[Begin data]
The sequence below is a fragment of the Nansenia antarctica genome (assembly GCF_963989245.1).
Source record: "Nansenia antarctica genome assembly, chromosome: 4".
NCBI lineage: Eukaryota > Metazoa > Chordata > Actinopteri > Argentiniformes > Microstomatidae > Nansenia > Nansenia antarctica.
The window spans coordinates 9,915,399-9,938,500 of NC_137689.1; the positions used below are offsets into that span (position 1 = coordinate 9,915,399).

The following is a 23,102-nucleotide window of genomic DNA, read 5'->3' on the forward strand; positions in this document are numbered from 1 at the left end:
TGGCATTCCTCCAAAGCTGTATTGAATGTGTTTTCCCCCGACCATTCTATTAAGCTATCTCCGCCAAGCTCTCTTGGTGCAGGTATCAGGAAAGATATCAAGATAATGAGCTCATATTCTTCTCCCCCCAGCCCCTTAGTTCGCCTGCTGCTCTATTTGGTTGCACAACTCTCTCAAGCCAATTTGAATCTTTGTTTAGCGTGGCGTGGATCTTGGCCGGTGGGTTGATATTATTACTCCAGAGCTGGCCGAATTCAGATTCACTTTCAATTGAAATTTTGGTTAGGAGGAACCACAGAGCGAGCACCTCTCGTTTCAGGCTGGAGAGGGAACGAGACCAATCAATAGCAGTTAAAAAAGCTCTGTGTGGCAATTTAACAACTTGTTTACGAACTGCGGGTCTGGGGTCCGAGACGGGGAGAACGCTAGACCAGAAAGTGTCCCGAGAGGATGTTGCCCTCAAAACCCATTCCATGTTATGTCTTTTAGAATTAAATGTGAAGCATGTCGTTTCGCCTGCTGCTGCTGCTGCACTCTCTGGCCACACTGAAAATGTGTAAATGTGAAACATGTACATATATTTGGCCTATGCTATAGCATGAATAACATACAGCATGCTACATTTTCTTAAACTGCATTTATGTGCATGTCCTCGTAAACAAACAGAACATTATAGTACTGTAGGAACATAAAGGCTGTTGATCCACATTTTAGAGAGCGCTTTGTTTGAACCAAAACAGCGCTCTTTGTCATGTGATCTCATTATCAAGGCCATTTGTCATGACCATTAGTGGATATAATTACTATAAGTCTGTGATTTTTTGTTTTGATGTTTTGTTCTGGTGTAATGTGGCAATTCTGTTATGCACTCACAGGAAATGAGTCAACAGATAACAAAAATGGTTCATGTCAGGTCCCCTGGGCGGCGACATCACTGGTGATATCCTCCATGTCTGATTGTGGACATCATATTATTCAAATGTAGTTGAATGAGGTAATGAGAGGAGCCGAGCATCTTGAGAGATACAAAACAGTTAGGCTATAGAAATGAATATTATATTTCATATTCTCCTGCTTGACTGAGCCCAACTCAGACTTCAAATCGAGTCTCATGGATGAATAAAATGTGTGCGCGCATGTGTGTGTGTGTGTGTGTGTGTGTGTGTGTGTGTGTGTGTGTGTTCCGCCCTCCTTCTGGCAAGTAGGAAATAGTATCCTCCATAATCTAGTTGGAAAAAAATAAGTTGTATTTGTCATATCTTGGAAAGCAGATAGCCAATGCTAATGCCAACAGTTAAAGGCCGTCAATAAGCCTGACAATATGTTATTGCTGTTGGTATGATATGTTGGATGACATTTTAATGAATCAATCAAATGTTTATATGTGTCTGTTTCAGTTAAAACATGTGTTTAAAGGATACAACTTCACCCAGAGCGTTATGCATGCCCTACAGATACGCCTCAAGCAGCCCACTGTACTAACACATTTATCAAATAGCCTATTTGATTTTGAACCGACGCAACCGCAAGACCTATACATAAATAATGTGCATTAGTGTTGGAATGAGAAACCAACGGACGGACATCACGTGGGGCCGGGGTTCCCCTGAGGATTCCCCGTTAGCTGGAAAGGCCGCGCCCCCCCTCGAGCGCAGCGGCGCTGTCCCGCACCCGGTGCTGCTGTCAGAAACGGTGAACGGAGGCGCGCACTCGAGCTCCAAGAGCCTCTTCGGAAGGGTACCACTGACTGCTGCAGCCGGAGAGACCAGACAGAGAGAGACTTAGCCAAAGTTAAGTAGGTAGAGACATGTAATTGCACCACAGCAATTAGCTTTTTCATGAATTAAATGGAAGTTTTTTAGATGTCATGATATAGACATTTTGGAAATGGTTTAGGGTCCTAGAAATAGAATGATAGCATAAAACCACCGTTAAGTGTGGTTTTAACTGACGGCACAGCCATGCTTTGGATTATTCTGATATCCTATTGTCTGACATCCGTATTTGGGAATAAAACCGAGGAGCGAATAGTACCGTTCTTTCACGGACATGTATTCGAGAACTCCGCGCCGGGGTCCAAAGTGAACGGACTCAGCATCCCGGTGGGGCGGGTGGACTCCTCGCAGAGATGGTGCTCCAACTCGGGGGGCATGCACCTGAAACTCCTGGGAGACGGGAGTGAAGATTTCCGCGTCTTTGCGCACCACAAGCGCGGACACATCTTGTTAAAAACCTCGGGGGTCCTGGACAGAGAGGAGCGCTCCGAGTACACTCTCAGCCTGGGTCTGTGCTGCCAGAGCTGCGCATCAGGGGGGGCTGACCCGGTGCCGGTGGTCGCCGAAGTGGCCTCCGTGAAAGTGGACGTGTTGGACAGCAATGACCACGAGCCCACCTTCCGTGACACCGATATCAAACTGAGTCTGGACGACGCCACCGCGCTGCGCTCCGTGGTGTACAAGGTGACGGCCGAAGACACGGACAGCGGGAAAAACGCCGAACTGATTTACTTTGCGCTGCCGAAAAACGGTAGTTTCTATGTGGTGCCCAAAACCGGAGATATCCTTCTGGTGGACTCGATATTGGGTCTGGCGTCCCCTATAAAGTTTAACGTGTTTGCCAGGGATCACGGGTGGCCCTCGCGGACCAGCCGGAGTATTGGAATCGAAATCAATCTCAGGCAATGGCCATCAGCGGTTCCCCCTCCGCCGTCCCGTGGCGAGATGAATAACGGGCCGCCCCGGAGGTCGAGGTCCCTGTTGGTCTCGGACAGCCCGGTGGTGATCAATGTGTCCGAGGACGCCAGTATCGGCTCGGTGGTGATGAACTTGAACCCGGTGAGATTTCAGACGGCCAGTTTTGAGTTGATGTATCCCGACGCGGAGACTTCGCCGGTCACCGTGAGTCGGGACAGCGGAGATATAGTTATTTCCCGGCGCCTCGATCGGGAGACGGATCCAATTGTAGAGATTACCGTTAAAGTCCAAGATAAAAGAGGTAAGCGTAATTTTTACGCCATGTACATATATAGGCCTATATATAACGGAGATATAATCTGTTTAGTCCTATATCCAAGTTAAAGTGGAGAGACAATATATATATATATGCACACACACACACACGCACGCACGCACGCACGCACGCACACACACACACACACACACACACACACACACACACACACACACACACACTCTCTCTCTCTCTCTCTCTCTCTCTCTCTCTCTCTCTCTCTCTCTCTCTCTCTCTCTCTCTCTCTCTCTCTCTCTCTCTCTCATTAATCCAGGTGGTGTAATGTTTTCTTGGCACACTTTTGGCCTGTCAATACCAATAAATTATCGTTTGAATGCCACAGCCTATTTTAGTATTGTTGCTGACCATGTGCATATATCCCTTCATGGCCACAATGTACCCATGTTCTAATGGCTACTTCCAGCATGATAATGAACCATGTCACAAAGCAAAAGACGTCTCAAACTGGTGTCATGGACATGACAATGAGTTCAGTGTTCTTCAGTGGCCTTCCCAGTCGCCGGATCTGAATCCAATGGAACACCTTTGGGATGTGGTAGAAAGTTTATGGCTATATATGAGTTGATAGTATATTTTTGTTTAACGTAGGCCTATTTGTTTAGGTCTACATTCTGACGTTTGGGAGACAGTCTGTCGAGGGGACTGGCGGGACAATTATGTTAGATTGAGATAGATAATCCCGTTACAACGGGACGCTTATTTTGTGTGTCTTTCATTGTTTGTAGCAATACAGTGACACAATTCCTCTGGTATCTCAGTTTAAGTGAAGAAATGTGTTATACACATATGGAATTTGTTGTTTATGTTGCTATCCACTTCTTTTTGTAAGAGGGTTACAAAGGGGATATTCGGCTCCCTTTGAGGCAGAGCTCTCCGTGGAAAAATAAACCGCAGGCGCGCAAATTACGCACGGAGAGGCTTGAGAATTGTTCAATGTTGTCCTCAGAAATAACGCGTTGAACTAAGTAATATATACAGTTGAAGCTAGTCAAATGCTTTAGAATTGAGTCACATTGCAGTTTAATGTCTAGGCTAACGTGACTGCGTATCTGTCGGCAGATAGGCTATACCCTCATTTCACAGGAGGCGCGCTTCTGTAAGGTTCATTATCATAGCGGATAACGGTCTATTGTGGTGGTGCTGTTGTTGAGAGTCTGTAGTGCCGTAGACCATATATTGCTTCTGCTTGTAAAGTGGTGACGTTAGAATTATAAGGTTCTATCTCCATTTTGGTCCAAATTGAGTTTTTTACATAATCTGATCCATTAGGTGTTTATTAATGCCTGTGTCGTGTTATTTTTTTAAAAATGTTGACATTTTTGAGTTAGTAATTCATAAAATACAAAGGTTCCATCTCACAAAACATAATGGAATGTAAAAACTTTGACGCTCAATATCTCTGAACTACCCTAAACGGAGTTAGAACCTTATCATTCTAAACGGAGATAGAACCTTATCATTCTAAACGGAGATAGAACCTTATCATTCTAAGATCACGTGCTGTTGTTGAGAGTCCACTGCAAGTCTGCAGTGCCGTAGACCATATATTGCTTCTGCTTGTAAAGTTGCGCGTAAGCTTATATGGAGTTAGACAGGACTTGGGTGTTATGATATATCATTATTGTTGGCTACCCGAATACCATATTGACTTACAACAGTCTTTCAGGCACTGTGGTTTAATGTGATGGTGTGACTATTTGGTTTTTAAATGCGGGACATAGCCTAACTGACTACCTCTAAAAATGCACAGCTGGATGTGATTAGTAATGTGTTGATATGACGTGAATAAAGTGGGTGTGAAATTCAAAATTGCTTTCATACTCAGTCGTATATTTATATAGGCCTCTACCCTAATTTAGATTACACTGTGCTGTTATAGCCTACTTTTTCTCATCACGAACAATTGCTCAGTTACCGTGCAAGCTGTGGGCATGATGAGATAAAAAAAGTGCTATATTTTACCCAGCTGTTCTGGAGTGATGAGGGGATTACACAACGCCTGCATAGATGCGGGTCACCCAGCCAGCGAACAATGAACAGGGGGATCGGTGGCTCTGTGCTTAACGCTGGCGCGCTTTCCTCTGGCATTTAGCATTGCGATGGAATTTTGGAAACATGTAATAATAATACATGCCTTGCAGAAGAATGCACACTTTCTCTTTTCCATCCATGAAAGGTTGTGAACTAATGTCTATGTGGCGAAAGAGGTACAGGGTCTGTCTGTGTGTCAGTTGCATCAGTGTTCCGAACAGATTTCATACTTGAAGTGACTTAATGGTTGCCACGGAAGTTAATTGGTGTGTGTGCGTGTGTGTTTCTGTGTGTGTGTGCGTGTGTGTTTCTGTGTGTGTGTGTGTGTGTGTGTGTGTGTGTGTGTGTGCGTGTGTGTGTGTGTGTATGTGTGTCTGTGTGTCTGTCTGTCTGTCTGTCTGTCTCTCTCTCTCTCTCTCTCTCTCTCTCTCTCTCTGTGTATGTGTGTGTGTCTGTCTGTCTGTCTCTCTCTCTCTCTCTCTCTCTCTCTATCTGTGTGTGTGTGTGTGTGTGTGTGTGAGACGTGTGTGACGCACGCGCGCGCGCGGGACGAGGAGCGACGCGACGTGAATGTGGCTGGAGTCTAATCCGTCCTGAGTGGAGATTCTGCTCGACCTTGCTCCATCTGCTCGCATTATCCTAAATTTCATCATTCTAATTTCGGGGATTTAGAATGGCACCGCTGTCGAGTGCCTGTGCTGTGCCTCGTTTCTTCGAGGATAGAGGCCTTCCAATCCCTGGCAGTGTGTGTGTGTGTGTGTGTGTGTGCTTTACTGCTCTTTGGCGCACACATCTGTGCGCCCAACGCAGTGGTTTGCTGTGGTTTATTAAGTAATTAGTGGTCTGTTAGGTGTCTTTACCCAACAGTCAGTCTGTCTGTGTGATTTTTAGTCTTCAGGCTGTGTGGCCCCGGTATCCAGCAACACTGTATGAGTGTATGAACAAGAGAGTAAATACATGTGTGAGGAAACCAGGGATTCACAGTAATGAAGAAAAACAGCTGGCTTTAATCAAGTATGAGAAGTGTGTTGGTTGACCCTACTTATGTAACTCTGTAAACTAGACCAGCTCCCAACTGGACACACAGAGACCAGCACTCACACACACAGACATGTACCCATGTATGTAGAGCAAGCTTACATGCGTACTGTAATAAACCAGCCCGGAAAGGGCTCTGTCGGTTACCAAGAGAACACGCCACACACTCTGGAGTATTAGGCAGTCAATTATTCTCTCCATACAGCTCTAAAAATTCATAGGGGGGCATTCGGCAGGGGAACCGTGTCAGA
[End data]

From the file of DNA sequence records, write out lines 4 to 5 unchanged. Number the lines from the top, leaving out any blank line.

The window spans coordinates 9,915,399-9,938,500 of NC_137689.1; the positions used below are offsets into that span (position 1 = coordinate 9,915,399).

The following is a 23,102-nucleotide window of genomic DNA, read 5'->3' on the forward strand; positions in this document are numbered from 1 at the left end: